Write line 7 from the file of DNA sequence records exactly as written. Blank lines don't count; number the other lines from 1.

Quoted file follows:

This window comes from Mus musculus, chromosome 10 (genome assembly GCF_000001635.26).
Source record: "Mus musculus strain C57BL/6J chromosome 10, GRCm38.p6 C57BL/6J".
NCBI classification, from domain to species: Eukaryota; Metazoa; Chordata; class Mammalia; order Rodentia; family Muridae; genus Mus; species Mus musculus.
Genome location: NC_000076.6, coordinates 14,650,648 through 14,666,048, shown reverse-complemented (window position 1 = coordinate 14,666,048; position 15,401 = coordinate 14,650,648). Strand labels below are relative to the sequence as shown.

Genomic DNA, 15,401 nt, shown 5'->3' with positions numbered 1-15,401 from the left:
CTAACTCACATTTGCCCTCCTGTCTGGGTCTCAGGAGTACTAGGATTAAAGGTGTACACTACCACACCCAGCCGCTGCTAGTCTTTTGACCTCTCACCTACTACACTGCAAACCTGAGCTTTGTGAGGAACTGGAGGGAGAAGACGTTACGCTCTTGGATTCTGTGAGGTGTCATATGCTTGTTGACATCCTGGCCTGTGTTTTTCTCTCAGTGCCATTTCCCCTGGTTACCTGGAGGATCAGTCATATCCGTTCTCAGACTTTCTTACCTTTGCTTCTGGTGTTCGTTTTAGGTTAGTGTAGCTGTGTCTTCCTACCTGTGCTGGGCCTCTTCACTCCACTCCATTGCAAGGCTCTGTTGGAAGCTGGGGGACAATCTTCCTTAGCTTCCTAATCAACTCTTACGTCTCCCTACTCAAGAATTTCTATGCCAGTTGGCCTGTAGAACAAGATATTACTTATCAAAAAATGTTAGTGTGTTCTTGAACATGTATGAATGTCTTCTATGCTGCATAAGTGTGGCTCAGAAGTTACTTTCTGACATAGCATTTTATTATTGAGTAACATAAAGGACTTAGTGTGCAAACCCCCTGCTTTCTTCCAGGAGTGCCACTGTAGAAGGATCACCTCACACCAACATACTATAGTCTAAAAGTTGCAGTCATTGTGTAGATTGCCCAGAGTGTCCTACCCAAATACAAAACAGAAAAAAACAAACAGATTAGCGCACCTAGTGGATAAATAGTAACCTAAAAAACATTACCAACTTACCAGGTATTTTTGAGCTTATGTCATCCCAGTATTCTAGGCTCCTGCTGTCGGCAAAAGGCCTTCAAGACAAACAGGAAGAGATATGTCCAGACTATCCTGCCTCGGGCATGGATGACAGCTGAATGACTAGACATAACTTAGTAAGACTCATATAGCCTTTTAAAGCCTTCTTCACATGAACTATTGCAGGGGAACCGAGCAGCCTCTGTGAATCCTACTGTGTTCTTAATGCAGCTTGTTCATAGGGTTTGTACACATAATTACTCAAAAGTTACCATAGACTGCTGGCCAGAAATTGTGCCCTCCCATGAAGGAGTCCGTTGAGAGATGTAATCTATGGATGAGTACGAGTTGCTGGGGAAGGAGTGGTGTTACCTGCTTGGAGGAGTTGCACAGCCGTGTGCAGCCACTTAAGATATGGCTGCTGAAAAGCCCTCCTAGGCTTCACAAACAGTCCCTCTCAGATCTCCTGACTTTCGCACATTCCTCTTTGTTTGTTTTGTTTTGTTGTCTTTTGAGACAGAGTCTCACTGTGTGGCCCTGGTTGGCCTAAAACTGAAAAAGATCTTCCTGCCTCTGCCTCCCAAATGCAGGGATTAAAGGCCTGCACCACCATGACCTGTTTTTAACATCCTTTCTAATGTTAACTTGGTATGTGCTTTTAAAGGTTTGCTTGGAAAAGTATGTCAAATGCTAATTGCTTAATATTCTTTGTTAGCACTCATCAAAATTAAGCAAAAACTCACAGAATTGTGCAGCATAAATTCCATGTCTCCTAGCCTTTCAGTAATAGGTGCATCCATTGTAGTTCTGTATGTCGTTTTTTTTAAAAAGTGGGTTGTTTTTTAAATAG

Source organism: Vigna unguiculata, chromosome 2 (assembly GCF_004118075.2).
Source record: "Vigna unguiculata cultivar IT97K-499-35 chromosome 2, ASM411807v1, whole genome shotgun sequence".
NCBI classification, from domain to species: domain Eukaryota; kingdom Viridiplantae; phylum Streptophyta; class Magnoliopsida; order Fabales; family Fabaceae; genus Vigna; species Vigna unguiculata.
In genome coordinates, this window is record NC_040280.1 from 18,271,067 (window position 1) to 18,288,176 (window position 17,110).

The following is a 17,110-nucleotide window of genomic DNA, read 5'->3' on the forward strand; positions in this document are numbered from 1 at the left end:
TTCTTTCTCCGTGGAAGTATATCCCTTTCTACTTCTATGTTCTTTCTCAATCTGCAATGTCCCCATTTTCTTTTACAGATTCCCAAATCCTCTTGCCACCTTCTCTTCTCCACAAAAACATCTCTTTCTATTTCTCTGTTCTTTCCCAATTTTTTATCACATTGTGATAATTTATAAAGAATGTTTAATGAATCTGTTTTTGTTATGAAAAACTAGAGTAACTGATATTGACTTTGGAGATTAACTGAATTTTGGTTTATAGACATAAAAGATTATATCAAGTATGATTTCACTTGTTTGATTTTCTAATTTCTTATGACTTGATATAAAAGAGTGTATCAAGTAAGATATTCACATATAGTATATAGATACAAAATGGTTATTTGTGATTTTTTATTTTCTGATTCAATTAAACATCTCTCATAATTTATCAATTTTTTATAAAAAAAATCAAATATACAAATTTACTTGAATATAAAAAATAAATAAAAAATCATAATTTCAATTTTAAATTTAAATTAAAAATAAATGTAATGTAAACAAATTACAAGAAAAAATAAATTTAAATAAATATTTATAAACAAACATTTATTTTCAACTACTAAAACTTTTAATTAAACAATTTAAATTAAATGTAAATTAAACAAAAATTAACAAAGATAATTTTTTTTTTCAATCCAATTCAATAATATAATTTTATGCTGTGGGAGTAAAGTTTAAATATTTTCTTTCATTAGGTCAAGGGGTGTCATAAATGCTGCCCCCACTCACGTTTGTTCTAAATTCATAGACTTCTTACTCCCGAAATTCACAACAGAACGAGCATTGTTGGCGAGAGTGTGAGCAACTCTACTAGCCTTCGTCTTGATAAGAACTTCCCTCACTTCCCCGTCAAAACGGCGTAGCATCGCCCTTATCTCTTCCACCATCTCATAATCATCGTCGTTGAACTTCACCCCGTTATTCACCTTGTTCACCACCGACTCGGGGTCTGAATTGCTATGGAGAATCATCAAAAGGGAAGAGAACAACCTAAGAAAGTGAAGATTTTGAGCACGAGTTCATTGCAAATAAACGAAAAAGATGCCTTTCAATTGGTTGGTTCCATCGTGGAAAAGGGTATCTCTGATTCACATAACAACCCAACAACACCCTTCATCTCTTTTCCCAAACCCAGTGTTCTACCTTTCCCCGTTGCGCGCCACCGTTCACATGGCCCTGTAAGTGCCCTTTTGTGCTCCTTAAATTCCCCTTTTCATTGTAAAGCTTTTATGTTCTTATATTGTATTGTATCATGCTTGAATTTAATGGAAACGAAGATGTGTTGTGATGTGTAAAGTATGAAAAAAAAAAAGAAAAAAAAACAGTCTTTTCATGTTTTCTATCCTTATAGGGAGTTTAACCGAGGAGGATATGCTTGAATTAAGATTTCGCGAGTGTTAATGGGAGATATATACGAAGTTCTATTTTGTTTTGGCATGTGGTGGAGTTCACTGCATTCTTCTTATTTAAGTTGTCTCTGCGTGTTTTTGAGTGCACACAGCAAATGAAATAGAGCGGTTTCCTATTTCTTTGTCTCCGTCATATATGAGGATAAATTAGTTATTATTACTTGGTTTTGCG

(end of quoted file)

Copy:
Source organism: Vigna unguiculata, chromosome 2 (assembly GCF_004118075.2).